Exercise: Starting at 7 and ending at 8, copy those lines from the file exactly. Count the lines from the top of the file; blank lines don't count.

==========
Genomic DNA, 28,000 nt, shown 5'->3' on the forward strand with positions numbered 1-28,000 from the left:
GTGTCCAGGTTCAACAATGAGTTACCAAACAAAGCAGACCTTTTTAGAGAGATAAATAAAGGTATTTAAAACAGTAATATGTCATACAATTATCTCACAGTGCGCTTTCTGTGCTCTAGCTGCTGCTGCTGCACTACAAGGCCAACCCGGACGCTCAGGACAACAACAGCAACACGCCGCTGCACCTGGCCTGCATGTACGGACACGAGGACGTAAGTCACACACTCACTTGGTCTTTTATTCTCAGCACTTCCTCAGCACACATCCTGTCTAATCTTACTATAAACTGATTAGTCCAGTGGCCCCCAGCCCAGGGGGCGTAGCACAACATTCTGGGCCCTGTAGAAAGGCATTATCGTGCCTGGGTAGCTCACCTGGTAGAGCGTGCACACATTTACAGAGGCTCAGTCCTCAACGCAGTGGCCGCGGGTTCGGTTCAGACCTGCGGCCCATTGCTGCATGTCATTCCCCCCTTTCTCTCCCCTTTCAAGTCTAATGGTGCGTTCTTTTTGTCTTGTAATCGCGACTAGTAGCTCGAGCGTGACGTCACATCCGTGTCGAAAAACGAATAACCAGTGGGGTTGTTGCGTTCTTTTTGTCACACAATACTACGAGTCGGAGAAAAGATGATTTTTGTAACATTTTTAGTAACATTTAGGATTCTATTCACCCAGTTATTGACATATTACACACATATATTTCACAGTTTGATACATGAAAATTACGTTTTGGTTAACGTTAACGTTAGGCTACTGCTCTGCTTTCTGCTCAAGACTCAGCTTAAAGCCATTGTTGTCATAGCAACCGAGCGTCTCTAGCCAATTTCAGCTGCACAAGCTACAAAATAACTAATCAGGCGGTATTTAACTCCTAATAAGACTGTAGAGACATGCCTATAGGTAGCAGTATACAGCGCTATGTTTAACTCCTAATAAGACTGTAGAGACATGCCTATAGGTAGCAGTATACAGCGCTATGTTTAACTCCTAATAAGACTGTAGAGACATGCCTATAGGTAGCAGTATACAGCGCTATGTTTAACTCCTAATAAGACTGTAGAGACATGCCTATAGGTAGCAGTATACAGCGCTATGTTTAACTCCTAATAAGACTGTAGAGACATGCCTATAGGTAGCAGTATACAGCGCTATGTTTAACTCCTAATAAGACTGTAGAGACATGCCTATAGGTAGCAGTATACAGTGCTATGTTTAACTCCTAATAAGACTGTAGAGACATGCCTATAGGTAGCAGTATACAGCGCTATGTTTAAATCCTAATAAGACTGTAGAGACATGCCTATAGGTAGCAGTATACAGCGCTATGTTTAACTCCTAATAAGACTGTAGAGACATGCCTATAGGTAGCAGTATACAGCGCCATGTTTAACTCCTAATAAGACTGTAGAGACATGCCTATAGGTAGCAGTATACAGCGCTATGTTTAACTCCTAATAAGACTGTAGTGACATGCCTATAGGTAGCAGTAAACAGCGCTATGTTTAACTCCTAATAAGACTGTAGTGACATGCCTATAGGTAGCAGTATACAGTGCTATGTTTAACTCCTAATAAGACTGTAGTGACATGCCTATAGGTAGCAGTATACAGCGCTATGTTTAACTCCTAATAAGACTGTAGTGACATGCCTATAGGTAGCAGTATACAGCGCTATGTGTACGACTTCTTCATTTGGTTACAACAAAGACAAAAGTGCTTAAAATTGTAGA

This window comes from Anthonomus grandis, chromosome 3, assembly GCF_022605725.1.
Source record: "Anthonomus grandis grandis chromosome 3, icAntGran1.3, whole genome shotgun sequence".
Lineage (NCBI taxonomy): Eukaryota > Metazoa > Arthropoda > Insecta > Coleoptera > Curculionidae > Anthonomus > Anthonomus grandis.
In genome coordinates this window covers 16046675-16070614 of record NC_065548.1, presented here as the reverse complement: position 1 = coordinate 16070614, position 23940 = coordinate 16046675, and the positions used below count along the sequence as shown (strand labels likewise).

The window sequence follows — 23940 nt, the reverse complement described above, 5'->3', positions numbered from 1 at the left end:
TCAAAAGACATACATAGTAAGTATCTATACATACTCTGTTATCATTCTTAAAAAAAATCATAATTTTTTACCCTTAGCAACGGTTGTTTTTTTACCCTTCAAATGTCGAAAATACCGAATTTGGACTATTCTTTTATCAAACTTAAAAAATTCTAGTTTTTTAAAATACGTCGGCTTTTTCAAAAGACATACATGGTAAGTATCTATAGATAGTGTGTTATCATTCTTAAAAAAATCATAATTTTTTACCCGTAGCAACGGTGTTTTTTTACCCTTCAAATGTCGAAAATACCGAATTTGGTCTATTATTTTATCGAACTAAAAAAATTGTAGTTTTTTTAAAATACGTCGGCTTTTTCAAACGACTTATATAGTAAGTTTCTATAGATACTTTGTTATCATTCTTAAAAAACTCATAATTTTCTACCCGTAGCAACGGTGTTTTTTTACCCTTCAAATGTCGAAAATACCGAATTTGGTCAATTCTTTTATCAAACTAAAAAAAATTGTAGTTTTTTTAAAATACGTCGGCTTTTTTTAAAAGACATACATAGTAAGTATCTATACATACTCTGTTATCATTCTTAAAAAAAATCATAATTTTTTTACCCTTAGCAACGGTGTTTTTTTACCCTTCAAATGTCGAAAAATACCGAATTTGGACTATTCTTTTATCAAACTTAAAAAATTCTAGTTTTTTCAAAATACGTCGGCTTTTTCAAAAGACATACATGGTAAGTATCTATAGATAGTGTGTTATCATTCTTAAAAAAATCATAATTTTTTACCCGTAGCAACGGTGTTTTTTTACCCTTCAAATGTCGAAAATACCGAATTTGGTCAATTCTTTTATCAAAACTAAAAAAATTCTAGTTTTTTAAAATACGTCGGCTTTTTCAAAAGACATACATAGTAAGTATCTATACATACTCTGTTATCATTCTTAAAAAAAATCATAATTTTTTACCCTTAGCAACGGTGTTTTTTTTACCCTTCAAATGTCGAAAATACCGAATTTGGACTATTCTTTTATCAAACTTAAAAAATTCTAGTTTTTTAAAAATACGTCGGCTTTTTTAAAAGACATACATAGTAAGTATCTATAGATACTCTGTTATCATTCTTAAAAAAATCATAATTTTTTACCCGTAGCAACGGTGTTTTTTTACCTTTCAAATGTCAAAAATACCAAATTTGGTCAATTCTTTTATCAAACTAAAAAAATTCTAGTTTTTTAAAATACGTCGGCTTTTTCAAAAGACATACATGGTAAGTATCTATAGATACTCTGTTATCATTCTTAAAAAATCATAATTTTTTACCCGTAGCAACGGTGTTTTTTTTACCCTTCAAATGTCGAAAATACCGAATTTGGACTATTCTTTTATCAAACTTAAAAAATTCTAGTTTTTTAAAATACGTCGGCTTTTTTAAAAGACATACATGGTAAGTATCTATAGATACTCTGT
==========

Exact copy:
The window sequence follows — 23940 nt, the reverse complement described above, 5'->3', positions numbered from 1 at the left end:
TCAAAAGACATACATAGTAAGTATCTATACATACTCTGTTATCATTCTTAAAAAAAATCATAATTTTTTACCCTTAGCAACGGTTGTTTTTTTACCCTTCAAATGTCGAAAATACCGAATTTGGACTATTCTTTTATCAAACTTAAAAAATTCTAGTTTTTTAAAATACGTCGGCTTTTTCAAAAGACATACATGGTAAGTATCTATAGATAGTGTGTTATCATTCTTAAAAAAATCATAATTTTTTACCCGTAGCAACGGTGTTTTTTTACCCTTCAAATGTCGAAAATACCGAATTTGGTCTATTATTTTATCGAACTAAAAAAATTGTAGTTTTTTTAAAATACGTCGGCTTTTTCAAACGACTTATATAGTAAGTTTCTATAGATACTTTGTTATCATTCTTAAAAAACTCATAATTTTCTACCCGTAGCAACGGTGTTTTTTTACCCTTCAAATGTCGAAAATACCGAATTTGGTCAATTCTTTTATCAAACTAAAAAAAATTGTAGTTTTTTTAAAATACGTCGGCTTTTTTTAAAAGACATACATAGTAAGTATCTATACATACTCTGTTATCATTCTTAAAAAAAATCATAATTTTTTTACCCTTAGCAACGGTGTTTTTTTACCCTTCAAATGTCGAAAAATACCGAATTTGGACTATTCTTTTATCAAACTTAAAAAATTCTAGTTTTTTCAAAATACGTCGGCTTTTTCAAAAGACATACATGGTAAGTATCTATAGATAGTGTGTTATCATTCTTAAAAAAATCATAATTTTTTACCCGTAGCAACGGTGTTTTTTTACCCTTCAAATGTCGAAAATACCGAATTTGGTCAATTCTTTTATCAAAACTAAAAAAATTCTAGTTTTTTAAAATACGTCGGCTTTTTCAAAAGACATACATAGTAAGTATCTATACATACTCTGTTATCATTCTTAAAAAAAATCATAATTTTTTACCCTTAGCAACGGTGTTTTTTTTACCCTTCAAATGTCGAAAATACCGAATTTGGACTATTCTTTTATCAAACTTAAAAAATTCTAGTTTTTTAAAAATACGTCGGCTTTTTTAAAAGACATACATAGTAAGTATCTATAGATACTCTGTTATCATTCTTAAAAAAATCATAATTTTTTACCCGTAGCAACGGTGTTTTTTTACCTTTCAAATGTCAAAAATACCAAATTTGGTCAATTCTTTTATCAAACTAAAAAAATTCTAGTTTTTTAAAATACGTCGGCTTTTTCAAAAGACATACATGGTAAGTATCTATAGATACTCTGTTATCATTCTTAAAAAATCATAATTTTTTACCCGTAGCAACGGTGTTTTTTTTACCCTTCAAATGTCGAAAATACCGAATTTGGACTATTCTTTTATCAAACTTAAAAAATTCTAGTTTTTTAAAATACGTCGGCTTTTTTAAAAGACATACATGGTAAGTATCTATAGATACTCTGT